Cooking Master Boy Season 1 (1997)
中華一番! (Chuuka Ichiban)


The story takes place in 19th century China during the Qing Dynasty, where the Emperor was weakened and the country was close to chaos. It is also during a fictitious era called “The Era of the Cooking Wars”. It was an era in which top chefs with different cooking styles tried their best to improve their skills and to become the best chef in China. It is a country where insulting a high-grade chef or fooling around with cooking could land a person in jail, and impersonating a top-chef is as good as a usurpation of authority. Chefs compete with each other in order to gain respect and even power, but also with the risks of losing everything.
Directed by
Written by
Screenplay by
Music by


  • The overall rating of the show.

Poor < Fair < Good < Great


  • Animation quality and consistency for that time. 

Poor < Fair < Good < Great


  • How well the story flows and keeps you engaged.

Poor < Fair < Good < Great


World building


Character design
Annoying character traits



In 1995, Kodansha published the manga. From 1995 to 1997, it was serialized in Weekly Shōnen Magazine. However, during serialization, the character ‘真’ was added, so from 1997 to 1999, it was serialized as Shin Chūka Ichiban! (真・中華一番!, True ver. – The best in Chinese (food)!).

In some other countries, the anime adaptation was also called Cooking Master Boy.

Alternative title

– Chuuka Ichiban!
– 中華一番!
– 요리왕 비룡
– Shin Chūka Ichiban!
– 中華小廚師
– 真・中華一番!
– Cooking Master Boy
– Đầu Bếp Cung Đình
– ยอดกุ๊กแดนมังกร
– Най-добрият готвач
– 中华小当家

TL;DR Review

Chūka Ichiban! (中華一番!, lit. The best in Chinese (food)) is a manga created by Etsushi Ogawa. It is also known as Cooking Master Boy in some country. In 1997, it was adapted into an anime series directed by Masami Anno.

The animation is good for the time (1997), but lack details compare to today standard. The pieces of music are very good of that late 90’s Jpop style.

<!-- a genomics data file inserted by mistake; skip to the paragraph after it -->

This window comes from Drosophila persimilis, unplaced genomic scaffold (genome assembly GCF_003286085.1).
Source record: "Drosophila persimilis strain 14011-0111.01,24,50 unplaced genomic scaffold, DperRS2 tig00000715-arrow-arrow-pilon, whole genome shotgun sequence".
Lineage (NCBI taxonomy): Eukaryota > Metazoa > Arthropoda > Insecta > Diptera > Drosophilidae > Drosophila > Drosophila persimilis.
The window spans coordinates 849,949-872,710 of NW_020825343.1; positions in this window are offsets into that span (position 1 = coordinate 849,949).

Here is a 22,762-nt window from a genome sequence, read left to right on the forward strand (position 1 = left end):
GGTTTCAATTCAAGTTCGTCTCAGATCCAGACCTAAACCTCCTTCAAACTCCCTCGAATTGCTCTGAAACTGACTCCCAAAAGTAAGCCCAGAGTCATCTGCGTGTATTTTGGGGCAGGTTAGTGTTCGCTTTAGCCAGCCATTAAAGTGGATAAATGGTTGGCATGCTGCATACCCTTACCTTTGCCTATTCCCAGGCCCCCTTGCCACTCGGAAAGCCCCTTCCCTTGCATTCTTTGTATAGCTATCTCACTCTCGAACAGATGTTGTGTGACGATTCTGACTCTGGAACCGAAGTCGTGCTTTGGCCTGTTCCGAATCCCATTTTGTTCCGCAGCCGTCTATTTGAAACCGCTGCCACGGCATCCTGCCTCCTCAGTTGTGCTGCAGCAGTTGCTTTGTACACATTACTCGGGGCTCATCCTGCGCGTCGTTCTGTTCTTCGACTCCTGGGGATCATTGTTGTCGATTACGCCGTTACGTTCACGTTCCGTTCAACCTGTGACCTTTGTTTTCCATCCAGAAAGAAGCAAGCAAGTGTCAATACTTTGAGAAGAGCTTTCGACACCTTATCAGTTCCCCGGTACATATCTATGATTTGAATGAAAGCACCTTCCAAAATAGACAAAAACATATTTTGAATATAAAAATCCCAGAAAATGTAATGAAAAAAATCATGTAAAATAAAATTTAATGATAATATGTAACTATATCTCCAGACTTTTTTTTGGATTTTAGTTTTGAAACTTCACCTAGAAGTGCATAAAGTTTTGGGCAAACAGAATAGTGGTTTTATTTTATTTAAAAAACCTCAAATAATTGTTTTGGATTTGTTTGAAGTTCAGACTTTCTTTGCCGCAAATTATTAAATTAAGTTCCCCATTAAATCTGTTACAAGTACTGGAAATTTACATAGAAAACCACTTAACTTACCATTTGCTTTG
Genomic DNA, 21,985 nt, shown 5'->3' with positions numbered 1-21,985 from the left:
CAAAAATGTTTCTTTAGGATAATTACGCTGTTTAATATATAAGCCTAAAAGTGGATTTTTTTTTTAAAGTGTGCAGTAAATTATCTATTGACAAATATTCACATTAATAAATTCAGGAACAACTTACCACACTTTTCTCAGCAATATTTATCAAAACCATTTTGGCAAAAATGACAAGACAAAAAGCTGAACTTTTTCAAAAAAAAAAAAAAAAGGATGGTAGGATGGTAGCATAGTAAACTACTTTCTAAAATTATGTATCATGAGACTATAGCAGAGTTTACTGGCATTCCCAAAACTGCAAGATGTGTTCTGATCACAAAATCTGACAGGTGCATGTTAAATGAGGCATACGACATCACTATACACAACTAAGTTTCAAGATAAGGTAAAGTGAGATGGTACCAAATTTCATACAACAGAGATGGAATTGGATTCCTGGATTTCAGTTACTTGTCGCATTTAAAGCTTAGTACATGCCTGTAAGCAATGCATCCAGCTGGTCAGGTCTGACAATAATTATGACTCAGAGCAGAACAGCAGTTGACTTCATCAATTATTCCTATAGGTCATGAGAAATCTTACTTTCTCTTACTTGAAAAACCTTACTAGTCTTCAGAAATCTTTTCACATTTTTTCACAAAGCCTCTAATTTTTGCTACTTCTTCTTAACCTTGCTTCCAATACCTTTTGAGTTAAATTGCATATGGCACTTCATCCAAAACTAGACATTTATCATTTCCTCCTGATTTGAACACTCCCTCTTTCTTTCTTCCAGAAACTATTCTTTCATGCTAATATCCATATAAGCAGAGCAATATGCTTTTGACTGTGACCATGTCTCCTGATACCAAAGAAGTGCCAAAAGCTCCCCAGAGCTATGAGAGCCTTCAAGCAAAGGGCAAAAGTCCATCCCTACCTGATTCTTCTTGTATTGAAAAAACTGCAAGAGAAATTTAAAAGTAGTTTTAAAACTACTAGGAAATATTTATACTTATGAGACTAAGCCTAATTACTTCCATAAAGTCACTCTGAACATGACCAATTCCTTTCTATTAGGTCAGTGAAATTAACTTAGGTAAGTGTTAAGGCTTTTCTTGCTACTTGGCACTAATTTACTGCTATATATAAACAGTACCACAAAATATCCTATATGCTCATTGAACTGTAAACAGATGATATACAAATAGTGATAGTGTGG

Our main character, Liu “Mao” Xing, is a 13-year-old boy that is frankly overpowered. He got a photographic memory, can tell almost any ingredients used from one taste, can cook like a master without any training, and solutions tend to just fall right into his laps. You find you are rooting for him not because he’s a likable character, but because almost everyone that challenges him is like a villain.

The other two supporting characters that follow Mao around, Mei Li and Shirou, would be better off if they didn’t exist. Mei Li serve no function than being a trigger for Mao to give his expositions and possibly force love interest. For a 16-year-old, she has the maturity of a 12-year-old. As for Shirou, he is just an annoying brat. It’s like having an annoying goofy comedy relief character in an already goofy comedy. It’s just redundant. I think the show starts to turn off for me when this character was introduced.

Get ready, for this show is comprised almost of just expositions. As this is targetted at a younger demographic, it is essentially an educational show filled with explanations.

The story is just a string of random encounters and challenges at the start. There is an introduction arc early in the season, but after that, it just meanders about. The plot and dialogs can be cringy at times.

The only saving grace of the show is seeing how Mao will beat the next challenge. There’s something oddly satisfying when he takes some people down a notch. This is one of my guilty pleasure.

You can tell this anime may have inspired other later cooking show like Yakitate!! Ja-pan and Food Wars!

I would only recommend this anime for those that like the previously mentioned series. It isn’t very deep and quite goofy, but a decent watch when you just want to shut off your brain. Cooking Master Boy contains some graphic violence and alcohol and tobacco consumption. Intended for young adults.

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Opening Theme

– “空 (Sora)” by Maki Ohguro (eps 1-18)
– “息もできない (Iki mo Dekinai) ~Now I can breath~” by ZARD (eps 19-36)
– “君さえいれば (Kimi Sae Ireba)” by DEEN (eps 37-52)

Closing Theme

– “青い空に出逢えた (Aoi Sora ni Deaeta)” by Arisa Tsujio (eps 1-20)
– “ミネラル (Mineral)” by Kaori Nanao (eps 21-36)
– “風のように自由 (Kaze no You ni Jiyuu; Free Like the Wind)” by Keiko Utoku (eps 37-52)



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Photo by Nicolas LB, Jon Flobrant, and Yvette de Wit on Unsplash.

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